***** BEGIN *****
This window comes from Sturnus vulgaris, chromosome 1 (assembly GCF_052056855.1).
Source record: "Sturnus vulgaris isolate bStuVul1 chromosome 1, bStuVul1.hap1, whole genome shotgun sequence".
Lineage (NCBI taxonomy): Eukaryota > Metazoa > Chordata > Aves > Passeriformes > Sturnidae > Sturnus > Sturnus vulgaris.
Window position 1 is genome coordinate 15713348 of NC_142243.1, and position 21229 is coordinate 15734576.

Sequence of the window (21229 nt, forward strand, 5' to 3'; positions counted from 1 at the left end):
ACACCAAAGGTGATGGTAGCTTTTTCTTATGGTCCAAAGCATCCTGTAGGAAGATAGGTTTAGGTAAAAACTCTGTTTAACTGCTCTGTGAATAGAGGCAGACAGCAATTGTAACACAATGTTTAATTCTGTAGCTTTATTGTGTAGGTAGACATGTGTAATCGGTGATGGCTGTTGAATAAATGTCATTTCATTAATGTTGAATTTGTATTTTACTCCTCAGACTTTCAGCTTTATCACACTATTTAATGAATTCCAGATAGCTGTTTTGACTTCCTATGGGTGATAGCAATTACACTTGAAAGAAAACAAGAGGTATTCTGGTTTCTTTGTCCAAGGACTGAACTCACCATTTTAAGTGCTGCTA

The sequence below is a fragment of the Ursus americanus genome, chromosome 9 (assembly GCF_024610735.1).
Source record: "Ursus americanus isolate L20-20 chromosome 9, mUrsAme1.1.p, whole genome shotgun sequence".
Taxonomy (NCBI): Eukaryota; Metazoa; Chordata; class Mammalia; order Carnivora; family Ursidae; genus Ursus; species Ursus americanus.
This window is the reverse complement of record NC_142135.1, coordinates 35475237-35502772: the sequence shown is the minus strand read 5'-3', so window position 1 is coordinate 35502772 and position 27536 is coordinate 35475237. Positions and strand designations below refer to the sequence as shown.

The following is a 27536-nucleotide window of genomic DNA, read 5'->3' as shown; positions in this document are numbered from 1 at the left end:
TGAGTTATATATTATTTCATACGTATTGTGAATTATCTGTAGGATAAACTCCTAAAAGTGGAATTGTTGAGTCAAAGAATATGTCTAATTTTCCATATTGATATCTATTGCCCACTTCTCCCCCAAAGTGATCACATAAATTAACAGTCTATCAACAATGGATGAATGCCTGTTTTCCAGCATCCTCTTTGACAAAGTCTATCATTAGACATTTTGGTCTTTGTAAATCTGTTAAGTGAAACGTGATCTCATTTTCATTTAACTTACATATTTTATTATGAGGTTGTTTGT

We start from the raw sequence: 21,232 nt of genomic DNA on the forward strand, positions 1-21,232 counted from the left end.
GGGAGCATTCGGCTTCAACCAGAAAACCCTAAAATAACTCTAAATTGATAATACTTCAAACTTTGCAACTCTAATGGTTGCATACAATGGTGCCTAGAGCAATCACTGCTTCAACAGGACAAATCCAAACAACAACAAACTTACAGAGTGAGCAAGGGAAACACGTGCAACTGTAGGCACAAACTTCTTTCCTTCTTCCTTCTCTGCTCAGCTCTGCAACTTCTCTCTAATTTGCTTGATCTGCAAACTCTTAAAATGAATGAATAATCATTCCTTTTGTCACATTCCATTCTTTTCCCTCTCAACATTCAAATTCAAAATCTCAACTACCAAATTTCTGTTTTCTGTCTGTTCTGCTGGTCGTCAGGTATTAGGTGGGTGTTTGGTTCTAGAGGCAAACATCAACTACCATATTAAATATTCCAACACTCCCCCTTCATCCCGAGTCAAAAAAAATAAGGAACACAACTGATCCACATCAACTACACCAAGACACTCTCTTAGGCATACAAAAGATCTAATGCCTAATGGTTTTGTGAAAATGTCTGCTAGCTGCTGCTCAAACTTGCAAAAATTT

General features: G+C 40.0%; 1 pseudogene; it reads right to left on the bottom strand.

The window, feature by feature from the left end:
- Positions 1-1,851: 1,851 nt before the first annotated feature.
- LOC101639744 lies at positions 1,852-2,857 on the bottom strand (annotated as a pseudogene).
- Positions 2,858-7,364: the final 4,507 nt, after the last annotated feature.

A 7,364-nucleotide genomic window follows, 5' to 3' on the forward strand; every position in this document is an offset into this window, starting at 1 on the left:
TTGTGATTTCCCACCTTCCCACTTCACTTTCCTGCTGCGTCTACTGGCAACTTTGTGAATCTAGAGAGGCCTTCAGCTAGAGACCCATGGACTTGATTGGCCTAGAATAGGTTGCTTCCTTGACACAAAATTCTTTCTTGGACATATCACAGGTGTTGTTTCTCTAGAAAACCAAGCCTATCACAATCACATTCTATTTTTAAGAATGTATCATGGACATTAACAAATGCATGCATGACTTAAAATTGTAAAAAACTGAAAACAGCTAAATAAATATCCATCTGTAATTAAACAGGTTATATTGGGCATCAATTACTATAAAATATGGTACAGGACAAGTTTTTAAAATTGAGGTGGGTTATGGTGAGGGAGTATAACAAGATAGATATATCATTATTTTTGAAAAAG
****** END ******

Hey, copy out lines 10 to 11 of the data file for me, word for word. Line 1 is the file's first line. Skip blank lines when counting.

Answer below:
This window is the reverse complement of record NC_142135.1, coordinates 35475237-35502772: the sequence shown is the minus strand read 5'-3', so window position 1 is coordinate 35502772 and position 27536 is coordinate 35475237. Positions and strand designations below refer to the sequence as shown.

The following is a 27536-nucleotide window of genomic DNA, read 5'->3' as shown; positions in this document are numbered from 1 at the left end: